@ovid@fosstodon.org
@ovid@fosstodon.org avatar

ovid

@ovid@fosstodon.org

Well-known software developer. American living in France.

I have a poetic license to kill.

This profile is from a federated server and may be incomplete. Browse more on the original instance.

ovid, to meta
@ovid@fosstodon.org avatar

So #Meta is expanding their #AI features on #Facebook and I was presented with the following. It states I have a "right to object." The next sentence begins with "if your objection is honored...."

WTF? I have a right to object but they get to decide if they want to honor it? What kind of "right" is that? Did they mistype, "You have the slight possibility to object"

To really drive home the "fuck you" nature of this, I clicked on the "right to object" link.

"This form isn’t available."

Screenshot of the Facebook page received after I clicked the "Right to object" link. It reads: This form isn't available. This form is only available to people in certain regions who have an active Facebook account. Make sure you log into your Facebook account and then try again.

ovid, to random
@ovid@fosstodon.org avatar

I've been think a lot about how often people who demand action on climate change, but only if someone else is inconvenienced. I think I've found a synergy of ideas that helps with this.

Some of this is odious and predictable, such as oil companies agreeing that something must be done, so long as it doesn't hurt their record-breaking profits. 1/9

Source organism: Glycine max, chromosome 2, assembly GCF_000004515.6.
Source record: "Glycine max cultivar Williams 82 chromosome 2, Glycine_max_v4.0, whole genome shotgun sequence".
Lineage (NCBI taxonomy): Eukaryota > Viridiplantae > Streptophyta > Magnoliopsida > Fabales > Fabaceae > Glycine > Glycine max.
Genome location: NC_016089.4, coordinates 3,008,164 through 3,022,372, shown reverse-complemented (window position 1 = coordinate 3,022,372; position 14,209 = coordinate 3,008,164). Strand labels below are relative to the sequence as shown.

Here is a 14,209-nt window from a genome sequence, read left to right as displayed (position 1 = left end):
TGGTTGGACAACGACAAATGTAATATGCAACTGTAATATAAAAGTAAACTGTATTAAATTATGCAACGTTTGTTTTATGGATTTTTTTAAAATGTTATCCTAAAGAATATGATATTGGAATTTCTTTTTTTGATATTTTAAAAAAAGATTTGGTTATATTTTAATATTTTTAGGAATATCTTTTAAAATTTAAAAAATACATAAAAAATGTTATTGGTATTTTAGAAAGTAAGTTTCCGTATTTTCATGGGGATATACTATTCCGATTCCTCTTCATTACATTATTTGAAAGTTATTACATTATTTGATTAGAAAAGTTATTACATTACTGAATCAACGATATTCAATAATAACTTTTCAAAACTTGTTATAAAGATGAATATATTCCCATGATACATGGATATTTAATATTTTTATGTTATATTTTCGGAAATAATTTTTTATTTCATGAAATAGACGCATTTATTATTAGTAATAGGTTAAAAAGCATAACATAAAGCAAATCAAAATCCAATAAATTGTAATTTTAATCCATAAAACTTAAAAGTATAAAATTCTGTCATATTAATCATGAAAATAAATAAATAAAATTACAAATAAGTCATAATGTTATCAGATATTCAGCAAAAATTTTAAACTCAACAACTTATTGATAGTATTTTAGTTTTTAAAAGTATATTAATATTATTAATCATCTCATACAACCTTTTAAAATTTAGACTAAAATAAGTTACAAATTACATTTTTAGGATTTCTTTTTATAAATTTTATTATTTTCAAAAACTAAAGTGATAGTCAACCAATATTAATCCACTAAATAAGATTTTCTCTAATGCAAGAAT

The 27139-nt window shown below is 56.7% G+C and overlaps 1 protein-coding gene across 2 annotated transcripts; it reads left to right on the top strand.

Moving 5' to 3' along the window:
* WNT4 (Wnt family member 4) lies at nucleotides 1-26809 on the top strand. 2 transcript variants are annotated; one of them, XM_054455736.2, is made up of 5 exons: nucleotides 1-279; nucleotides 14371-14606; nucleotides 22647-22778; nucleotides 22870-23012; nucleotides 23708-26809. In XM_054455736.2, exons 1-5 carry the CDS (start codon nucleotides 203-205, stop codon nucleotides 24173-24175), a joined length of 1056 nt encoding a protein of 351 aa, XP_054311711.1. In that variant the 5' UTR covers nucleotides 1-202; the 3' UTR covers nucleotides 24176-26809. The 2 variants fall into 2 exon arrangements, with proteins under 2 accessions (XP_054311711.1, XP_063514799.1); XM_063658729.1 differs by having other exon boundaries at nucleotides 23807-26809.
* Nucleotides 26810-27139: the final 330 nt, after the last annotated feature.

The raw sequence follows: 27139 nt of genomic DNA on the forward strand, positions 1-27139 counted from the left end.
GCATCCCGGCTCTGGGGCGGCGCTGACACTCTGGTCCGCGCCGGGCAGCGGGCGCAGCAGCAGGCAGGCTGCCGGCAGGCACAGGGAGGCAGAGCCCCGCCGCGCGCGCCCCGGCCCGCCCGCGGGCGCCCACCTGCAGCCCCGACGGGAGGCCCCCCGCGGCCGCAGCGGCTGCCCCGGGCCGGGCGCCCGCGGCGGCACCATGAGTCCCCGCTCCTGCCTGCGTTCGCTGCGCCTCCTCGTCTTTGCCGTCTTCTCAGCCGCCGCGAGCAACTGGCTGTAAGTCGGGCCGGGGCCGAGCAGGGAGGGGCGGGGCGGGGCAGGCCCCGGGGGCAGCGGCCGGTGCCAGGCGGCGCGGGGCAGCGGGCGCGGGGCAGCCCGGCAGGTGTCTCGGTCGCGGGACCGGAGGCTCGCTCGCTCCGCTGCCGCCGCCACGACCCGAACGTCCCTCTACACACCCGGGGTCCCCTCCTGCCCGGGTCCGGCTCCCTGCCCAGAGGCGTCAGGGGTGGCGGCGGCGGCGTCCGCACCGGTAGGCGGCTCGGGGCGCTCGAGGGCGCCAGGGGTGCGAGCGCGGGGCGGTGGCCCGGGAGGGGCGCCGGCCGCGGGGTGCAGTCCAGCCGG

ovid,
@ovid@fosstodon.org avatar

Or there's the Cato Institute, a libertarian think tank heavily funded by the Koch brothers, which has criticized UBI as a "neo-liberal strategy for serfdom" that would increase dependence on the state and centralize power.

The ultra-rich very much object to UBI for two reasons. First, they would be taxed more. Second, UBI means it's much easier for you to leave an abusive job. Amazon fulfilment centers—which offer jobs without fulfilment—would see employees quit en masse. 8/9

ovid,
@ovid@fosstodon.org avatar

You still have to work, but UBI is enough, with even a small income, to meet your basic needs.

Or for some, they could pool resources and share a small house. Not great, but imagine more communal living, where you and your extended family and/or friends are there to help the children grow and thrive. Extended families used to be a thing and they can be a thing again.

The main obstacle against UBI? To make it work, taxes must be progressive. 6/9

ovid,
@ovid@fosstodon.org avatar

Those who will pay the most are those who need the money the least. People like accelerationist billionaire Marc Andreeson who wrote in his Techno-Optimist Manifesto, “We believe a Universal Basic Income would turn people into zoo animals to be farmed by the state.” Naturally, he never bothered to explain what he meant by that, or offer any evidence that this is true. 7/9

ovid,
@ovid@fosstodon.org avatar

She can't clothe anyone with it.

If that single mother had food, clothing, and shelter guaranteed, regardless of whether or not she could drive, that would change the entire climate debate. Macron could have raised those taxes and the real complaints of the people would largely be moot.

Enter . It's not a perfect solution because no UBI solution I've seen is a replacement income. But now you have a choice. 5/9

ovid,
@ovid@fosstodon.org avatar

For many of us, higher gas prices are an annoyance. For a single mother of two who needs her car to get to work, higher gas prices could lead to unemployment. Thus, the "Gilet Jaunes" (yellow vests) protests across France. Demand for fuel is, in the short run, inelastic.

Thus, one of the strongest tools against climate change is taken off the table, right?

Not really. That single mother doesn't want fuel. She can't feed fuel to her children. She can't pay the rent with it. 4/9

ovid,
@ovid@fosstodon.org avatar